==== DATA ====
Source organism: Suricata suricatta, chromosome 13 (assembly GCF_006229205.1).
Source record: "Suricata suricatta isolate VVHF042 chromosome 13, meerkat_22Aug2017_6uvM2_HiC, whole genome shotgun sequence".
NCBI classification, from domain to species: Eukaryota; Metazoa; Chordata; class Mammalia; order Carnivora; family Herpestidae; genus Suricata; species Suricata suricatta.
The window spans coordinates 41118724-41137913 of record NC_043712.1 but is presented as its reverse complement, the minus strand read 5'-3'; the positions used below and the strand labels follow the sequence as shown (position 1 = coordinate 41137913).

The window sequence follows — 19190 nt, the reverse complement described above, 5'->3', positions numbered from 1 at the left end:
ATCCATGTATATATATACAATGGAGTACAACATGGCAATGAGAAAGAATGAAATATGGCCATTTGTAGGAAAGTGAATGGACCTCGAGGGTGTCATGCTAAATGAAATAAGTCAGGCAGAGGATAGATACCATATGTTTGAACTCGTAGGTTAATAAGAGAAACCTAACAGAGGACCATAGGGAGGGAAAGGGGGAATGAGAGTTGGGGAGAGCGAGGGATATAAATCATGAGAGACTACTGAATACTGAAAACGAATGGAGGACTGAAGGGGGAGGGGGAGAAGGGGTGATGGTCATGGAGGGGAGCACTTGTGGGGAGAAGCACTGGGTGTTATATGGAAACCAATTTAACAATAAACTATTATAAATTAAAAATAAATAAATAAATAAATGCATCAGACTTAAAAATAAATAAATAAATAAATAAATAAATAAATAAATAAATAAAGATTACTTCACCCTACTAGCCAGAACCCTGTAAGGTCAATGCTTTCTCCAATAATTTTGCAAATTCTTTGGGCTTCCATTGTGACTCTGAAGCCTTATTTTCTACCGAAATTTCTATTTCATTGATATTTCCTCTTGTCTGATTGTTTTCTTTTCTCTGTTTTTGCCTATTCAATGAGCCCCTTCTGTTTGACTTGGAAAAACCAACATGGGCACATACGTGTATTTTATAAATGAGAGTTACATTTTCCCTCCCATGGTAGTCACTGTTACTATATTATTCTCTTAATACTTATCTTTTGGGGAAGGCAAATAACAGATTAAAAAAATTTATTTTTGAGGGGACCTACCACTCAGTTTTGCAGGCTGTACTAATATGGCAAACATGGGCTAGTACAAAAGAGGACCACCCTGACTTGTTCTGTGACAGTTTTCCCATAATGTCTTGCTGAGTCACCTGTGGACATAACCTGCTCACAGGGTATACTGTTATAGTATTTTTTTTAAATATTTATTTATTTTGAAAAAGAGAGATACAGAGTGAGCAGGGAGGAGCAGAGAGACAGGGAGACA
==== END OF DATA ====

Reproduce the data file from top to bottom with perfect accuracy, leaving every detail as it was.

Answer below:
Source organism: Suricata suricatta, chromosome 13 (assembly GCF_006229205.1).
Source record: "Suricata suricatta isolate VVHF042 chromosome 13, meerkat_22Aug2017_6uvM2_HiC, whole genome shotgun sequence".
NCBI classification, from domain to species: Eukaryota; Metazoa; Chordata; class Mammalia; order Carnivora; family Herpestidae; genus Suricata; species Suricata suricatta.
The window spans coordinates 41118724-41137913 of record NC_043712.1 but is presented as its reverse complement, the minus strand read 5'-3'; the positions used below and the strand labels follow the sequence as shown (position 1 = coordinate 41137913).

The window sequence follows — 19190 nt, the reverse complement described above, 5'->3', positions numbered from 1 at the left end:
ATCCATGTATATATATACAATGGAGTACAACATGGCAATGAGAAAGAATGAAATATGGCCATTTGTAGGAAAGTGAATGGACCTCGAGGGTGTCATGCTAAATGAAATAAGTCAGGCAGAGGATAGATACCATATGTTTGAACTCGTAGGTTAATAAGAGAAACCTAACAGAGGACCATAGGGAGGGAAAGGGGGAATGAGAGTTGGGGAGAGCGAGGGATATAAATCATGAGAGACTACTGAATACTGAAAACGAATGGAGGACTGAAGGGGGAGGGGGAGAAGGGGTGATGGTCATGGAGGGGAGCACTTGTGGGGAGAAGCACTGGGTGTTATATGGAAACCAATTTAACAATAAACTATTATAAATTAAAAATAAATAAATAAATAAATGCATCAGACTTAAAAATAAATAAATAAATAAATAAATAAATAAATAAATAAATAAAGATTACTTCACCCTACTAGCCAGAACCCTGTAAGGTCAATGCTTTCTCCAATAATTTTGCAAATTCTTTGGGCTTCCATTGTGACTCTGAAGCCTTATTTTCTACCGAAATTTCTATTTCATTGATATTTCCTCTTGTCTGATTGTTTTCTTTTCTCTGTTTTTGCCTATTCAATGAGCCCCTTCTGTTTGACTTGGAAAAACCAACATGGGCACATACGTGTATTTTATAAATGAGAGTTACATTTTCCCTCCCATGGTAGTCACTGTTACTATATTATTCTCTTAATACTTATCTTTTGGGGAAGGCAAATAACAGATTAAAAAAATTTATTTTTGAGGGGACCTACCACTCAGTTTTGCAGGCTGTACTAATATGGCAAACATGGGCTAGTACAAAAGAGGACCACCCTGACTTGTTCTGTGACAGTTTTCCCATAATGTCTTGCTGAGTCACCTGTGGACATAACCTGCTCACAGGGTATACTGTTATAGTATTTTTTTTAAATATTTATTTATTTTGAAAAAGAGAGATACAGAGTGAGCAGGGAGGAGCAGAGAGACAGGGAGACA